Aural Philology: Listening, Reading, and Cultural Difference in Eighteenth-Century Germany

Thursday, April 12, 2018 - 5:00pm

Tanvi Solanki

Cornell University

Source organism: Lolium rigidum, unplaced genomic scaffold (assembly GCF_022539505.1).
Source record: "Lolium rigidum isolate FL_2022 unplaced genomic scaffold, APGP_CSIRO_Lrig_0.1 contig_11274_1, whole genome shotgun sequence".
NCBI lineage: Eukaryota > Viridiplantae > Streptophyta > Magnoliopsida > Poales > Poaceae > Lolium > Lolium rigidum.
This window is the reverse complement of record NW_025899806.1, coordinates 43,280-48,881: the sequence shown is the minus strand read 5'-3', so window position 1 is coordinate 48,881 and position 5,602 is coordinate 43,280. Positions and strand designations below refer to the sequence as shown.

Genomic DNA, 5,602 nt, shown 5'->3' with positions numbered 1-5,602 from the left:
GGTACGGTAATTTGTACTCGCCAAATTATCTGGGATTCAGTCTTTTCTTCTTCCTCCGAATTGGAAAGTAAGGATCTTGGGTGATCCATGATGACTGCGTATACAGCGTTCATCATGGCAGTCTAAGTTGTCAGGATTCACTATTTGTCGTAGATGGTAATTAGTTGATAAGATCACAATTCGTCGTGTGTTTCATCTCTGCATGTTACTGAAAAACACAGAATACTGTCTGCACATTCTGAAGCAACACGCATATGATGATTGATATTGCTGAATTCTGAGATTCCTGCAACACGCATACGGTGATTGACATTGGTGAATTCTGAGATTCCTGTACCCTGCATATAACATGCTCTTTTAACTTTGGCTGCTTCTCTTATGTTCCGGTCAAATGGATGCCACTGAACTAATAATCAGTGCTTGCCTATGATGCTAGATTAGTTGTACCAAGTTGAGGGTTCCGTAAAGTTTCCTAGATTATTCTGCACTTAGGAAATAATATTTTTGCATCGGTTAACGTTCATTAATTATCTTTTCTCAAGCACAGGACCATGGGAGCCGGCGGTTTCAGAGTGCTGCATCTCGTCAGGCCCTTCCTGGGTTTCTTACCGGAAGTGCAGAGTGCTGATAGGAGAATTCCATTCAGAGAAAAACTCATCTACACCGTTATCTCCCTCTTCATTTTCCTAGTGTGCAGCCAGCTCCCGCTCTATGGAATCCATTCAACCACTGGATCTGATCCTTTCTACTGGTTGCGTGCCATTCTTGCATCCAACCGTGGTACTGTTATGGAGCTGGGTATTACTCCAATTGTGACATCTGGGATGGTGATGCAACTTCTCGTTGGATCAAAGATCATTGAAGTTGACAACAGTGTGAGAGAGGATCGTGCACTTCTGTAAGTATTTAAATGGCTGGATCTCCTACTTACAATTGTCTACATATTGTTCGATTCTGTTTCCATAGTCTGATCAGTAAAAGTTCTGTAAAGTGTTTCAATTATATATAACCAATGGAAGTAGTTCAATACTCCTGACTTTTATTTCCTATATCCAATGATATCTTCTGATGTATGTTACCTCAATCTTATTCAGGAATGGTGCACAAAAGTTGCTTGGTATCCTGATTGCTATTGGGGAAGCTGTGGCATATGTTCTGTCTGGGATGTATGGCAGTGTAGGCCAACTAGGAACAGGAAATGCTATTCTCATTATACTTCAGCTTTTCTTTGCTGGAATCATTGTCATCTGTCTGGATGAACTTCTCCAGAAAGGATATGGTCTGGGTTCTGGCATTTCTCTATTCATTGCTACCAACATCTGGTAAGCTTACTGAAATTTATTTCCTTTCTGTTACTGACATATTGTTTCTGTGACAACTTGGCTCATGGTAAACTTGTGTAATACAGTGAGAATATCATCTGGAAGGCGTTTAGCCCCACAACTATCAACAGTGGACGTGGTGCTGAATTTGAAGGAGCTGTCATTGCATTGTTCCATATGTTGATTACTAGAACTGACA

In my talk, I will discuss the key role played by listening practices in formative ideas of culture and reading as they were conceived in eighteenth-century Germany, most notably by figures such as Johann Gottfried Herder or Friedrich Klopstock. Herder marked a turning point in the historical arc of the concept of culture: he redefined and shifted the use of the term from a universal abstraction to one indicating the particularity of groups of people and their mother tongue, which he saw as the organ and medium of these cultures. Acoustics, I argue, formed an indispensable framework for interpreting not only Herder’s, but Enlightenment scholarly elites’ pedagogical pursuit to form a nascent German culture, one no longer shackled to a rarified Latinate culture of lettered erudition. Herder’s aim was to find a way to re-mediate listening into an altogether different operation, reading, for the purpose of forming community and of demarcating cultural differences. I will focus on some key texts of Herder’s, such as the Kritische Wälder (1768-9), to show how he aims to enact such a re-mediation through reforming contemporary philological reading practices. Broadly, philology is concerned with excavating the sediments of textual histories in hopes of unearthing their original source. For Herder, such philological aims intersect with a desire to reconstruct the sounds of antiquity and of oral cultures to result in what might be called an ‘aural philology.’ The acoustic reading practices Herder envisions would serve to re-activate the afterlife of oral cultures into Germany’s eighteenth-century print culture, well as a potential site of cultural conversion